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Research shows rural children with type 1 diabetes less likely to use continuous glucose-monitoring devices

These devices improve clinical outcomes, but study shows they are used much less in rural areas, where the burden of type 1 diabetes is high.

Woman holds continuous glucose monitor up to the tricep area of a child's arm
Continuous glucose-monitoring devices provide painless, round-the-clock blood-sugar readings and improve outcomes for people with diabetes.

Type 1 diabetes is significantly more prevalent in rural areas than urban ones. Unfortunately, living in a rural area is known to be a barrier to accessing care, including new technologies, for adults with the disease. Despite the fact that 20% of Americans live in rural areas, little is known about how rural geography affects children, who are most commonly diagnosed with type 1 diabetes.

Daniel Tilden, M.D., MPH, assistant professor of endocrinology, diabetes and clinical pharmacology at the University of Kansas Medical Center, wanted to find out more. He conducted a study looking at the use of continuous glucose monitors (CGMs), wearable sensor-based devices that enable people to monitor their glucose (blood sugar) without having to prick their fingers, by rural children and adolescents living with type 1 diabetes. CGMs, which send glucose readings to the wearer’s smartphone or other device and can also send them directly to a health care provider, are becoming the standard of care for diabetes management.

“CGMs are super important for us to have the information we need to adequately treat people and adjust doses of insulin for people with type 1 diabetes,” said Tilden. “We know that outcomes are better.”

Type 1 diabetes, an incurable autoimmune condition, causes the body to destroy the insulin-producing cells in the pancreas. Without insulin, glucose cannot enter the cells to produce energy. When diabetes is not well controlled, glucose builds up in the blood and can cause complications that damage major organs in the body, causing disabilities and even threatening life.

In the study, which was published in Diabetes Care this spring, Tilden and his colleagues looked at electronic health records for more than 2,000 people younger than 18 years of age with type 1 diabetes from 2018 through 2021. Each patient was assigned a rural or urban category according to a Rural-Urban Commuting Area code based on their home address. These codes factor in the distance to resources such as clinics and hospitals. Patients were also assigned a neighborhood deprivation index (NPI) value, a composite score of 10 measures of socioeconomic status that cover factors such as median income, education levels and housing conditions.

Previous studies examining the use of CGMs by children relied on prescription records to identify use of these devices, but just because someone is prescribed a CGM does not mean that they use one; barriers such as cost can stand in the way. Tilden’s study instead identified use of these devices according to billing codes for the interpretation of CGM readings by the provider.

The results unearthed a sizeable disparity. Those living in rural areas were significantly less likely to use a CGM than those in urban areas, even after adjusting for sex, race or ethnicity and insurance type. Specifically, compared with youth living in urban areas, the use of CGMs was 31% lower for children and adolescents living in small rural towns, and 49% lower for those living in isolated rural towns. The gap between rural and urban patients persisted across the four years of the study, even as the use of CGMs increased for all patient types during this time. These results are also relevant to people with type 2 diabetes who require insulin, Tilden said.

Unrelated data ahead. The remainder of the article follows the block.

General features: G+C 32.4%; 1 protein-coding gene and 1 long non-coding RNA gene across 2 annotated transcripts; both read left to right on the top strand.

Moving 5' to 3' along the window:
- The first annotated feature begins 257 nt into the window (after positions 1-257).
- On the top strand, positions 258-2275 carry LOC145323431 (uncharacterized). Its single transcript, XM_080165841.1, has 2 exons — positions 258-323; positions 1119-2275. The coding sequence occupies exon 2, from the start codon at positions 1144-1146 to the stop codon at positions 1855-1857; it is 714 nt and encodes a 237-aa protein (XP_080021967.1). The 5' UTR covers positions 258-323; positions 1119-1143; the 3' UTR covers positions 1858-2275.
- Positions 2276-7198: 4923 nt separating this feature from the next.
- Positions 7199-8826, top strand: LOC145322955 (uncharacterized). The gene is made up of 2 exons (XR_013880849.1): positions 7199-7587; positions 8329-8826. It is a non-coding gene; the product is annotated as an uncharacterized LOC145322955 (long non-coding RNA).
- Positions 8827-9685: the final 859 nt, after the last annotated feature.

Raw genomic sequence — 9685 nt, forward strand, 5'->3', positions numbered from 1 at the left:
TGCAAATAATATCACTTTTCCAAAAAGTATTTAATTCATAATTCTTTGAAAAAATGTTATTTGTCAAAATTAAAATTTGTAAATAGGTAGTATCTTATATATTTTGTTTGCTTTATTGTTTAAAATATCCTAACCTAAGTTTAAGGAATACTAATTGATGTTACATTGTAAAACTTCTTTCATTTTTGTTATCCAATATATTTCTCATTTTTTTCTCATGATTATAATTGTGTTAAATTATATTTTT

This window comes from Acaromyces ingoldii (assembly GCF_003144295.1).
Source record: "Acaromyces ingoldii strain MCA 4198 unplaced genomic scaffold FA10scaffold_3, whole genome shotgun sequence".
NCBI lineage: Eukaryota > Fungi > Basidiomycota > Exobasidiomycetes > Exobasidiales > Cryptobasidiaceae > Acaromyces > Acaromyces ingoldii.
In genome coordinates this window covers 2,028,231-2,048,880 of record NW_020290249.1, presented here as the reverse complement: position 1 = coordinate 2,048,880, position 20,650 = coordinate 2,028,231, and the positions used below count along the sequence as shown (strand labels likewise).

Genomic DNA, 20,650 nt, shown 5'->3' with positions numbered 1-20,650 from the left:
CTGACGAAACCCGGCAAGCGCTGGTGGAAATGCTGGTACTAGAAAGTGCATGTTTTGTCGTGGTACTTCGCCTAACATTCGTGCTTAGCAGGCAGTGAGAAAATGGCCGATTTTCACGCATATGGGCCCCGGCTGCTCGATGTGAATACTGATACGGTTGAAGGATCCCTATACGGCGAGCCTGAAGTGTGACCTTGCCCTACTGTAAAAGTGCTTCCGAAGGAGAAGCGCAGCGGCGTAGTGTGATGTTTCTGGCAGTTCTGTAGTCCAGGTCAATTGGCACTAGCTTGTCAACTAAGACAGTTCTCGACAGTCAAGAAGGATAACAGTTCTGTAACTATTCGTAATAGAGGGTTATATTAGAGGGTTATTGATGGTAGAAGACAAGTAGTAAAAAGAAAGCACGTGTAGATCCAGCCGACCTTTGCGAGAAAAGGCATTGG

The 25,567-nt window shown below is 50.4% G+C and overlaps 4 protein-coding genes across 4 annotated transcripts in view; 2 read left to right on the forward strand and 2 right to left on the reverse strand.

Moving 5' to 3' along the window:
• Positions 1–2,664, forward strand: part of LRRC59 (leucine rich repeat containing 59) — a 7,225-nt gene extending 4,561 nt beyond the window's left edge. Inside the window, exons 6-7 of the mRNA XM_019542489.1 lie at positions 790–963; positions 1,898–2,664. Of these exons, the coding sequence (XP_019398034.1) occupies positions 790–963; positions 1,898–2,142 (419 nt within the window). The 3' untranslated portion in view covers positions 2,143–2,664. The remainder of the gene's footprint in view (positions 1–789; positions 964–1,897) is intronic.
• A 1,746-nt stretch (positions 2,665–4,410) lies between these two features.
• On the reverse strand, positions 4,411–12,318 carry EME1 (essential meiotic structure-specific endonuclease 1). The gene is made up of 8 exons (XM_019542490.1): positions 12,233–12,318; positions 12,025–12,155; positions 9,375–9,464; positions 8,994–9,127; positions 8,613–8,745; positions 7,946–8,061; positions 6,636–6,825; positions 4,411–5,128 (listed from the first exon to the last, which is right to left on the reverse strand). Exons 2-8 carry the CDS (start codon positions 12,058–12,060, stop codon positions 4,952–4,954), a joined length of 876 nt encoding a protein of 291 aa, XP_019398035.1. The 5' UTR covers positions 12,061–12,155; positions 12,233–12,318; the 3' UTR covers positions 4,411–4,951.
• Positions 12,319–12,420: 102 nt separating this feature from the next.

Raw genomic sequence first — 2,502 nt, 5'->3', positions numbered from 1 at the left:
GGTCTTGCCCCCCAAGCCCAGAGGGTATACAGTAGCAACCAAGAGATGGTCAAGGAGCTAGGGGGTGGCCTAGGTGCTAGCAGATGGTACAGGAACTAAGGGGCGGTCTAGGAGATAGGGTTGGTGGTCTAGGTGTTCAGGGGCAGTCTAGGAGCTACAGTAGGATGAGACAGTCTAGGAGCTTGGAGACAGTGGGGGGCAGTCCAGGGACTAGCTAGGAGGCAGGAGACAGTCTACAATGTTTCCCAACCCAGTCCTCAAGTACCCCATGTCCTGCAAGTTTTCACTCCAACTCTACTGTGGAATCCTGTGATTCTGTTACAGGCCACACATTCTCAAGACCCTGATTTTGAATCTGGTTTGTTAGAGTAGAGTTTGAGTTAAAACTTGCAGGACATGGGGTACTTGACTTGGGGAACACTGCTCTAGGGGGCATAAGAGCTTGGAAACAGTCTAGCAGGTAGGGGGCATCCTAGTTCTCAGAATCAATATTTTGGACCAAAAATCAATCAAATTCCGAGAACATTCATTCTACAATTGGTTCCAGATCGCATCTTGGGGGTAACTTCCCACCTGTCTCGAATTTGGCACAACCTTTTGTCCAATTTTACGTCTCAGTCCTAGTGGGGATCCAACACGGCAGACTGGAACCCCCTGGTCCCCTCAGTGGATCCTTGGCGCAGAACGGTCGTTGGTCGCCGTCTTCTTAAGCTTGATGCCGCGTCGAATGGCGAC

The results also revealed that non-White patients, those who had public insurance and patients who lived in areas with a higher NPI all were less likely to use CGMs.

More research is needed to explore the reasons for these disparities, but Tilden said they likely are a function of such issues as cost, reduced internet access, which CGMs require to relay their data, and distance from clinics and Medicaid-contracted pharmacies. “A visit to the nurse in a clinic can be really helpful to troubleshoot and help with getting the sensor started,” said Tilden. “When you’re coming from 15 minutes away, it’s not that big of a deal to make an extra visit to the clinic. But when you're coming from an hour and a half or two hours away, that is a big deal.”

The next step is figuring out how to eliminate those disparities. “If we are going to say that CGMs are the standard of care, then how do we make sure of all the details are taken care of to get people set up with these devices, and how do we develop systems of care that serve everyone equally across the state, regardless of where they live?” Tilden said.

Tilden is currently seeking funding to design an intervention that uses telemedicine and partners with a network of 35 clinics across Kansas to deliver specialty care to diabetes patients in rural areas. Currently, he said, he knows of no practicing endocrinologists west of Hutchinson, which is close to the center of the state, making the delivery of such specialty care important.

“KU in particular is positioned to have a unique perspective,” said Tilden. “This is a large urban academic medical center, but we are in a state with a large portion of the population from rural areas, and there's a lot of expertise here to really dive into developing interventions for rural folks.”

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